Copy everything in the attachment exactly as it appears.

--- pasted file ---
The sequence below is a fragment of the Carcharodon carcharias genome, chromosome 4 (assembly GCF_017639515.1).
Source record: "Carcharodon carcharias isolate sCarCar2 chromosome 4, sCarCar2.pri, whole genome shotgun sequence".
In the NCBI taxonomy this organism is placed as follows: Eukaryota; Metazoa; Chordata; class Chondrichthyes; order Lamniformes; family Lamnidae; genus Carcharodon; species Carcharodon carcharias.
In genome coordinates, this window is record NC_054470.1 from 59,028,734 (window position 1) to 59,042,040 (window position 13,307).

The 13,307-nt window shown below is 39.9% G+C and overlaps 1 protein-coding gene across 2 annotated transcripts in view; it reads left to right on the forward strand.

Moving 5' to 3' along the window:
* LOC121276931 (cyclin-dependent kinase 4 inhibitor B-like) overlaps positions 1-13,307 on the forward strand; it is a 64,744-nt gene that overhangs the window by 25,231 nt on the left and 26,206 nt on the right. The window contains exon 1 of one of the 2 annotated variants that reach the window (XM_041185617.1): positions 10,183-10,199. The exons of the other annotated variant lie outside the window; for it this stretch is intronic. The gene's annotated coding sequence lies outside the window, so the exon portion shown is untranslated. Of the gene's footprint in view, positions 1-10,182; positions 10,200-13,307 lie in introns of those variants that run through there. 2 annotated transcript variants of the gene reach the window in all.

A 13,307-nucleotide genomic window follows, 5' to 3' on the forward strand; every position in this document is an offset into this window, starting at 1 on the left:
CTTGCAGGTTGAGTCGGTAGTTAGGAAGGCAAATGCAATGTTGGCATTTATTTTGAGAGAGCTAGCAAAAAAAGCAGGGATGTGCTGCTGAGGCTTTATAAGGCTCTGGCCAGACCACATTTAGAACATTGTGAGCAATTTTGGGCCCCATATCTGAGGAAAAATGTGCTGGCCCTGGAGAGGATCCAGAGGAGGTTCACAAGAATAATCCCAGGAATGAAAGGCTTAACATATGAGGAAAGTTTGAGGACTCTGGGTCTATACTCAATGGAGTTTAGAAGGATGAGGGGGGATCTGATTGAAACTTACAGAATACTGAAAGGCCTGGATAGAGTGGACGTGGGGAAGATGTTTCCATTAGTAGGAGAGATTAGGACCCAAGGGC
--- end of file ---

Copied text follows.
The sequence below is a fragment of the Carcharodon carcharias genome, chromosome 4 (assembly GCF_017639515.1).
Source record: "Carcharodon carcharias isolate sCarCar2 chromosome 4, sCarCar2.pri, whole genome shotgun sequence".
In the NCBI taxonomy this organism is placed as follows: Eukaryota; Metazoa; Chordata; class Chondrichthyes; order Lamniformes; family Lamnidae; genus Carcharodon; species Carcharodon carcharias.
In genome coordinates, this window is record NC_054470.1 from 59,028,734 (window position 1) to 59,042,040 (window position 13,307).

The 13,307-nt window shown below is 39.9% G+C and overlaps 1 protein-coding gene across 2 annotated transcripts in view; it reads left to right on the forward strand.

Moving 5' to 3' along the window:
* LOC121276931 (cyclin-dependent kinase 4 inhibitor B-like) overlaps positions 1-13,307 on the forward strand; it is a 64,744-nt gene that overhangs the window by 25,231 nt on the left and 26,206 nt on the right. The window contains exon 1 of one of the 2 annotated variants that reach the window (XM_041185617.1): positions 10,183-10,199. The exons of the other annotated variant lie outside the window; for it this stretch is intronic. The gene's annotated coding sequence lies outside the window, so the exon portion shown is untranslated. Of the gene's footprint in view, positions 1-10,182; positions 10,200-13,307 lie in introns of those variants that run through there. 2 annotated transcript variants of the gene reach the window in all.

A 13,307-nucleotide genomic window follows, 5' to 3' on the forward strand; every position in this document is an offset into this window, starting at 1 on the left:
CTTGCAGGTTGAGTCGGTAGTTAGGAAGGCAAATGCAATGTTGGCATTTATTTTGAGAGAGCTAGCAAAAAAAGCAGGGATGTGCTGCTGAGGCTTTATAAGGCTCTGGCCAGACCACATTTAGAACATTGTGAGCAATTTTGGGCCCCATATCTGAGGAAAAATGTGCTGGCCCTGGAGAGGATCCAGAGGAGGTTCACAAGAATAATCCCAGGAATGAAAGGCTTAACATATGAGGAAAGTTTGAGGACTCTGGGTCTATACTCAATGGAGTTTAGAAGGATGAGGGGGGATCTGATTGAAACTTACAGAATACTGAAAGGCCTGGATAGAGTGGACGTGGGGAAGATGTTTCCATTAGTAGGAGAGATTAGGACCCAAGGGC